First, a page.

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'Ye' review: Kanye West's new album focuses mainly on his favorite topic: Himself

Kanye West at the 2016 MTV Video Music

Kanye West at the 2016 MTV Video Music Awards at Madison Square Garden. Credit: Getty Images for MTV / Larry Busacca

KANYE WEST

"Ye"

BOTTOM LINE It's all about Kanye in his latest well-produced, but slight new album

Kanye West’s new album “Ye” (G.O.O.D. Music/Def Jam) is truly a product of these times.

It’s all right – nowhere close to West’s masterpieces, not nearly as awful as the two truly terrible singles “Lift Yourself” and “Ye Vs. The People” that preceded it, but mercifully did not make the final cut. But in today’s world, is anyone interested in measured responses? If it’s not the greatest thing ever or the worst music ever made, then what’s the point?

More than any other artist around, West understands the power of outrageous actions. The problem with “Ye,” though, is that he generated all this outrage with comments like “Slavery was a choice” and calling President Trump his “brother” for a collection of songs that are mostly about his favorite topic: himself.

Politics is only mentioned in passing and Trump isn’t mentioned at all.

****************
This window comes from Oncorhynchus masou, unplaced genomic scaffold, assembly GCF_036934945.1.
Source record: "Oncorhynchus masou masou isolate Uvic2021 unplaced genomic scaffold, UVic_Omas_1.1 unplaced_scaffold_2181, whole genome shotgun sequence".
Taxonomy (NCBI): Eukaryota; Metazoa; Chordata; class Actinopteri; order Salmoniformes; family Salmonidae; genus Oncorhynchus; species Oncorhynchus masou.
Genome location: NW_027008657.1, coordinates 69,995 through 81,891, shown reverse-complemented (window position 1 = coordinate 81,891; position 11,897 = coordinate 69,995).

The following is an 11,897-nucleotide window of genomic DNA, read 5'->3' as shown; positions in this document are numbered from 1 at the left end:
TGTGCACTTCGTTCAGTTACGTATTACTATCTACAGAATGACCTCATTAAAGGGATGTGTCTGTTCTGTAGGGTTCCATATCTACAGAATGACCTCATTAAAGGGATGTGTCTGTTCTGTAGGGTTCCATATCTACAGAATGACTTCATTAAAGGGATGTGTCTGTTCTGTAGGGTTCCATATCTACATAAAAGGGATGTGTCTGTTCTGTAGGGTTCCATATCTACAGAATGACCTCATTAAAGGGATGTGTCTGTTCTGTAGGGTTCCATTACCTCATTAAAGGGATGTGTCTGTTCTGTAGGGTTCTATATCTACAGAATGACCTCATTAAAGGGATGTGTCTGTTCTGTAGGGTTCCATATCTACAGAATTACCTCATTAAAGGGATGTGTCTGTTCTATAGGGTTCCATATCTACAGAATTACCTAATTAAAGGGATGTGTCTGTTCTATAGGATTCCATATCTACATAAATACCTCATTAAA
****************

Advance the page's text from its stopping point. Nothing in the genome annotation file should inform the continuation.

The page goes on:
He does mention Stormy Daniels, though, in “All Mine,” where he talks about the desire men have to cheat, throwing in sister-in-law Khloe Kardashian’s boyfriend Tristan Thompson’s cheating allegations. (“I could have Naomi Campbell,” he raps, “and still might want me a Stormy Daniels.”)

West raps about being bipolar in “Yikes,” the album’s best song because its dark production matches the danger he’s trying to convey. He even offers an example of his thought process by starting out rational, moving into how being bipolar is his “superpower” and how he is a superhero before he just ends up screaming.

By trying to build up his own importance with all his political pronouncements, West ends up diminishing fine moments like this by raising the expectations too high.

By playing up his own personal story, he ends up shifting the focus from more universal ideas. The love song “Wouldn’t Leave” is actually pretty sweet, but most will move right past the sentiment to how his wife, Kim Kardashian, reacted to his controversial comment about slavery. “My wife callin', screamin', say, ‘We 'bout to lose it all!’,” West raps. “Had to calm her down 'cause she couldn't breathe/Told her she could leave me now, but she wouldn't leave.”

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“Ye” is now available to stream and download on the major services, though it’s not clear when the physical release will be in stores. It is part of West’s push to release five albums on G.O.O.D. Music in five weeks. “Ye” is the second in the series, following last week’s West-produced “Daytona” from Pusha-T. His collaboration with Kid Cudi is up next, with albums from Nas and Teyana Taylor that he produced rounding out the run.

West gets high marks for rolling out “content,” but we can only wonder how much better “Ye” could have been if he focused more on quality. Yet another sign of the times.

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